A new commercial enterprise may count for investor/employment-creation classification even though there are several owners, including persons not seeking classification, if the sources of all capital invested are identified and all invested capital has been derived by lawful means. The investor immigrant must be involved in day-to-day managerial control of the enterprise or manage through policy formulation.
An enterprise can qualify as a single new commercial enterprise in one of four ways. An investor can (1) create an original business; (2) purchase and restructure an existing business; (3) expand an existing business, thereby substantially changing the net worth or number
of employees therein; or (4) invest in a troubled business so that there is a 40 percent change in net worth or number of employees.
Any for-profit entity formed for the ongoing conduct of lawful business may serve as a new commercial enterprise. This includes sole proprietorships, general and limited partnerships, holding companies, joint ventures, corporations, business trusts or other publicly or privately owned entities. A holding company and its wholly owned subsidiaries can also constitute a new commercial enterprise if each such subsidiary is engaged in a for-profit activity formed for the ongoing conduct of a lawful business.
The enterprise can also receive tax benefits from the U.S. Virgin Islands Economic Development Commission or comparable programs in other jurisdictions.
Naturalization in an INS district requires short-term residency.
Even if a person has acquired permanent resident ("green card") status through a means other than as an immigrant investor in the U.S. Virgin Islands or another possession, the person can apply for naturalization in the INS District where the possession is located. The IRS has not specifically ruled on how long a person must reside in a possession in order to acquire citizenship "solely by residence within a U.S. possession."
To be eligible to be naturalized in the U.S. Virgin Islands, a person who has already attained permanent resident alien status must meet all of the usual requirements for naturalization in the United States and must have actual residence in the U.S. Virgin Islands or Puerto Rico (which are in the same INS district) for at least the three months immediately preceding the filing of the application for naturalization. The usual requirements for naturalization are that the permanent resident alien must:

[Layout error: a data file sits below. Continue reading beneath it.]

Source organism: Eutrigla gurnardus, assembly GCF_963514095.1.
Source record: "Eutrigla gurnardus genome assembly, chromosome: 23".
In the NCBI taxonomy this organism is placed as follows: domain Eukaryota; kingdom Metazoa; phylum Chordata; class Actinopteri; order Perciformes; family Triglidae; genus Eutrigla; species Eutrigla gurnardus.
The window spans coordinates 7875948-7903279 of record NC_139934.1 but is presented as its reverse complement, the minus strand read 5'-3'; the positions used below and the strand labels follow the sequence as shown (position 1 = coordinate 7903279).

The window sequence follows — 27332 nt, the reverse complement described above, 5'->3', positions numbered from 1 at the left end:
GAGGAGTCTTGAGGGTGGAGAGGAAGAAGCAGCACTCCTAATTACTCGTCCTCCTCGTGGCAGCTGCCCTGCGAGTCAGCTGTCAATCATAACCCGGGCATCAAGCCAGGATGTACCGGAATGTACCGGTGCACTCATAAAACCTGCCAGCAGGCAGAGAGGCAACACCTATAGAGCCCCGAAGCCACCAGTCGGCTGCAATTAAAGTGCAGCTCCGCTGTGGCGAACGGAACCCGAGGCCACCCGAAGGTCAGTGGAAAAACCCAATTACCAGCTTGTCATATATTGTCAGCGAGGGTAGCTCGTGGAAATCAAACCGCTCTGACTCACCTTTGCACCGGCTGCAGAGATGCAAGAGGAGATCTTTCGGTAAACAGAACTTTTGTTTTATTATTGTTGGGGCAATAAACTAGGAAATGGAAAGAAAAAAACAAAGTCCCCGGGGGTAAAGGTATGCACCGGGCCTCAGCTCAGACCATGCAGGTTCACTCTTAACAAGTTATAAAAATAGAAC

– Have continuous residence in the United States for at least the five years preceding the application.
– Be physically present in the United States for at least one-half of the time of continuous residence.
– Reside continuously within the United States from the date the application is filed until the date of admission to citizenship.
– Be a person of good moral character.
A person who meets the above requirements may file a naturalization petition with one of the INS offices in the U.S. Virgin Islands or Puerto Rico and become naturalized there once the application is approved.
"Residence" for the purposes of these naturalization rules means a person's principal actual dwelling place. The duration of residence in a particular location begins from the moment it is established at that location. "Continuous residence" as used above does not necessarily mean continuous physical presence. In fact, absences from the United States of up to six months (and in some cases, longer) are allowed so long as "residence" is maintained.
At the time of submitting the application, or later, the applicant may be required to submit evidence of residence in the U.S. Virgin Islands or Puerto Rico for the three-month period preceding the application. Actual physical presence during the entire three months is not required, however.
U.S. Virgin Islands law exempts U.S. Virgin Islands residents from inheritance and gift taxes.
A resident of the U.S. Virgin Islands is exempt from U.S. Virgin Islands inheritance tax pursuant to Section 5, Chapter 1, Title 33, V.I. Code. Section 5 provides in pertinent part that an inheritance "is exempt from the payment of inheritance taxes if the decedent, when living, would have been considered a 'non-resident, not a citizen of the United States' under 26 USC Section 2501(c), or if the decedent was a resident of the Virgin Islands … at the time of his death." Although the U.S. Virgin Islands inheritance tax is still codified in U.S. Virgin Islands law, as a practical matter no U.S. Virgin Islands inheritance tax is imposed on inheritances.
Similarly, a U.S. Virgin Islands resident is exempt from U.S. Virgin Islands gift tax under Section 31, Chapter 2, Title 33, V.I. Code. Section 31 provides that a "person is exempt from the payment of gift taxes … if that person is considered a 'non-resident, not a citizen of the United States' under 26 USC Section 2501(c), or if the person was a resident of the Virgin Islands at the time the gift was made." Again, although the U.S. Virgin Islands gift tax is still on the books, essentially all gifts are exempt.

Editor's note: St. Thomas tax and offshore investment attorney Marjorie Roberts presented the above information under the title "One Country, Two Systems: Creative Planning through U.S. Possessions" at a recent conference in San Juan, P.R., sponsored primarily by Offshore Investment Conferences, affiliated with Offshore Investment Magazine. The approximately 60 attendees came from the U.S. mainland, Ireland, and many Caribbean islands.